PATTERNS OF MINIMAL OCCURRENCE
Inspired by the naturally occuring metamorphic patterns of mineral deposits, Patterns of Minimal Occurence is an exploration through collaborative interaction using analog tools, with a digital output.
Participants approached a desk set up to mimick a geologist’s workstation. In the center of the desk, they were presented with an empty notebook and instructions to enter a “sample” by creating an image using only the simple tools provided. These consisted of simple, geometric-shaped rubber stamps and a stamp pad. Users would then create their sample and then press a single button to capture a photo from the webcam that was mounted above the notebook.
The image was then passed into a Python program using OpenCV, which would process the image before performing shape and contour detection. Each individual shape was sent to Processing via OSC where it was transformed into a rigid body shape and dropped into the screen from above. These bodies were a combination of all the shapes detected in the image and the color was based on how many sides each component shape had. As the shapes fall, they collide with each other and their environment, eventually coming to rest at the bottom of the screen. After, several collisions with other shapes, the rigid bodies broke apart into their component shapes and became permanent and immovable. With each sample entered into the system, the environment grows creating complex patterns of the component shapes and colors that even look like mineral deposits. Eventually, the pattern will fill the entire screen, which took several hours, at which time the piece is over.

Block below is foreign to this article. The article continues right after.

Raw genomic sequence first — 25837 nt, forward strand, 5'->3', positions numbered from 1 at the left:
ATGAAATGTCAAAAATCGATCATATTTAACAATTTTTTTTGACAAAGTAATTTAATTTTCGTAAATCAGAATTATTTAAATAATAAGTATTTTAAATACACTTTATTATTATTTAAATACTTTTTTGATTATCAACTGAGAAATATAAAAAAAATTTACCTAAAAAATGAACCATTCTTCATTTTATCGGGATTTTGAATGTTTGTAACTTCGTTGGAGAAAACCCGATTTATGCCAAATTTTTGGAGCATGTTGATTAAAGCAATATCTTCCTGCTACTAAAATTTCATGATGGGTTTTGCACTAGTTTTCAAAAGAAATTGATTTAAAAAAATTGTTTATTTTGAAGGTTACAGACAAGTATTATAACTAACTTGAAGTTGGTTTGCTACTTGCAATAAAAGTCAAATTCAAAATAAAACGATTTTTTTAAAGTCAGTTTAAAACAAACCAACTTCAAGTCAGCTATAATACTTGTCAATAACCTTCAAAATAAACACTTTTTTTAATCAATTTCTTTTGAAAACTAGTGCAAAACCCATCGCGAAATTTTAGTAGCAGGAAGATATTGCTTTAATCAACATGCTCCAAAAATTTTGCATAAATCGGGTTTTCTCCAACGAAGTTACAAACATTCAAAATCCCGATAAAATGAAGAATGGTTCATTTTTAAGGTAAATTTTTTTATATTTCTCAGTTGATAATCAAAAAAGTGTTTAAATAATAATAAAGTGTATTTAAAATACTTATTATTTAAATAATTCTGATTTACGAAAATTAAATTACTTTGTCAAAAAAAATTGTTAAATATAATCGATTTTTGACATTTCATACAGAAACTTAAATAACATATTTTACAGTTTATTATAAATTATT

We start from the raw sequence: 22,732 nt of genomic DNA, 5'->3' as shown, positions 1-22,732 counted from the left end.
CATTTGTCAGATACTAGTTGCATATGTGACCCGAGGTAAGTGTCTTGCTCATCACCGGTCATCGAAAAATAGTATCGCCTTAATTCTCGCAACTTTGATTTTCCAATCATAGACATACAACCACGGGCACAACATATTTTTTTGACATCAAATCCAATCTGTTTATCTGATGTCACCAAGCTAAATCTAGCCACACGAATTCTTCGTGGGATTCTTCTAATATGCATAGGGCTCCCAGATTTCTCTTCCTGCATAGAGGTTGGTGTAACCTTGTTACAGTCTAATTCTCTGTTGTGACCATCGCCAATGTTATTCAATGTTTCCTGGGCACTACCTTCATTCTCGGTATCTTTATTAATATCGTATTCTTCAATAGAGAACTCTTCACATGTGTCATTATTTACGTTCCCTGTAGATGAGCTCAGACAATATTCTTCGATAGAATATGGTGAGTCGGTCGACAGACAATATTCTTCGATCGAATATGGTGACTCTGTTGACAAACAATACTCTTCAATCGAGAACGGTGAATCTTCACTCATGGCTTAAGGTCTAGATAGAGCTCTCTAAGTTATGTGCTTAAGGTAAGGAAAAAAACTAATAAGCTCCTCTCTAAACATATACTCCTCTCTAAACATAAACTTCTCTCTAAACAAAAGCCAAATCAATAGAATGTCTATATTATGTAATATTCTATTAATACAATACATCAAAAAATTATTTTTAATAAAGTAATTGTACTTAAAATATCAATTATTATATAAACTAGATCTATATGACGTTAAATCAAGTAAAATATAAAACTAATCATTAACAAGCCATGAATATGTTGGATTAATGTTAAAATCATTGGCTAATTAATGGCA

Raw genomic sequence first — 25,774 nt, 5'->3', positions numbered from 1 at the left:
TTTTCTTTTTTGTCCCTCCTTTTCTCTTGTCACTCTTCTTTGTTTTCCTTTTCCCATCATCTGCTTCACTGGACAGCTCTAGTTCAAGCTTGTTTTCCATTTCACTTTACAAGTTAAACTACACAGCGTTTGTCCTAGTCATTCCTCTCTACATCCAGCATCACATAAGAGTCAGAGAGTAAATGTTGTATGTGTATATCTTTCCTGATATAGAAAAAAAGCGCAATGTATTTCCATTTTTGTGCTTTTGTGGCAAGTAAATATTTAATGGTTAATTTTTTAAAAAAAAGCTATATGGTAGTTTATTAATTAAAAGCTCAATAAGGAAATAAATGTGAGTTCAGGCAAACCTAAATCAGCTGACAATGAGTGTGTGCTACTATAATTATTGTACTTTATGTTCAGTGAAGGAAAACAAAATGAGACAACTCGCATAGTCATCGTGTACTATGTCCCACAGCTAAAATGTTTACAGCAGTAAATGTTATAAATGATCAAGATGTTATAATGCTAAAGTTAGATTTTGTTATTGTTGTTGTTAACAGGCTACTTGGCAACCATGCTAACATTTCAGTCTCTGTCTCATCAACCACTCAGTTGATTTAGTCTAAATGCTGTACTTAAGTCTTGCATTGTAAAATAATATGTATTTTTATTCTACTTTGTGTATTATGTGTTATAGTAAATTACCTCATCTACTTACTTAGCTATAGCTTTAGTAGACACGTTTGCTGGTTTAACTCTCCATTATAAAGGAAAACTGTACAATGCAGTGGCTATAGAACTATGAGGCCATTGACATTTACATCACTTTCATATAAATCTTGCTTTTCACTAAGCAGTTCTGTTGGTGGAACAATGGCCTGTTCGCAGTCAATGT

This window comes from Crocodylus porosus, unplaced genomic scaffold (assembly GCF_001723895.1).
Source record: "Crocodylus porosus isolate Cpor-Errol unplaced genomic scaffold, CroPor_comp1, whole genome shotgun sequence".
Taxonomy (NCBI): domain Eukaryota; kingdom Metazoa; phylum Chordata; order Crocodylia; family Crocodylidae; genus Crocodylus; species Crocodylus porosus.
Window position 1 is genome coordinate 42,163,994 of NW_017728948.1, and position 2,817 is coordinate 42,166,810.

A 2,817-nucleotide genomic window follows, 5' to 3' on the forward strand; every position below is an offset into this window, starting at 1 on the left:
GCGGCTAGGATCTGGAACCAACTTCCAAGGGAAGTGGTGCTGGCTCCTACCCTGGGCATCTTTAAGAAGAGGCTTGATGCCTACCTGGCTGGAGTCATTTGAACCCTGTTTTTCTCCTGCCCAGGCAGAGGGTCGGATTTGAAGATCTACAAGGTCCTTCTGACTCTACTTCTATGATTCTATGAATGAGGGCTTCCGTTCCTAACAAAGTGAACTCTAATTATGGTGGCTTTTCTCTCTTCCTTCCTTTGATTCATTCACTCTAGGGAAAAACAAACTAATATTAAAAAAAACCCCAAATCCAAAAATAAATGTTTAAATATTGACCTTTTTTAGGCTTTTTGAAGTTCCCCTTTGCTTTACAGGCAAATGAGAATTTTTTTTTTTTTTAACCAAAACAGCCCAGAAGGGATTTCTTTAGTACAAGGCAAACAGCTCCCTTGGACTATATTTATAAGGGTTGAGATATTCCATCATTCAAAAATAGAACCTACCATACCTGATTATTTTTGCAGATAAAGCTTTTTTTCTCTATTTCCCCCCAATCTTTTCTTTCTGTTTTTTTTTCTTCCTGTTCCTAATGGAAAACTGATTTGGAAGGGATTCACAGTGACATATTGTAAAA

Participants were encouraged to sign the back of their drawing for archival purposes. In addition, the images captured by the webcam were uploaded and recorded to a tumblr site, as were the images of the digital output shortly after the new shapes were introduced.
Below are some timelapse videos of the input and output of the system.
As seen in the video, the participants found ways to stretch their resources by going beyond the instructions of just using the stamps and used everything on the table to create their sample. From creating unique textures and very complex shapes to sometimes very minimal, simple shapes, and drawing things with the pencil. Some even used the mineral samples and rocks that were intended for display purposes only.
The complexity of the shapes contributed to the dominant color purple, used for shapes with 10 sides or more.
This project was not only an experiment based on our own fascination with the metamorphic process in minerals, but also an observation of how people interact with a very tactile and mostly analog interface. We were curious at the outcome of providing these very limited resources—a piece of paper, and a few drawing tools, with a single digital action of pressing “capture”—to create an original image without little need for technology.
Patterns of Minimal Occurence was a collaboration between myself and my partner Jessica De Jesus, created for the 2016 CalArts Digital Arts Expo. Jess art directed and designed the look and and feel of this project, both the analog set up and the digital environment, while I developed the programming. Thank you Jess for your insight, thoughtfulness, and eye for detail that transformed this project into a beautiful experience.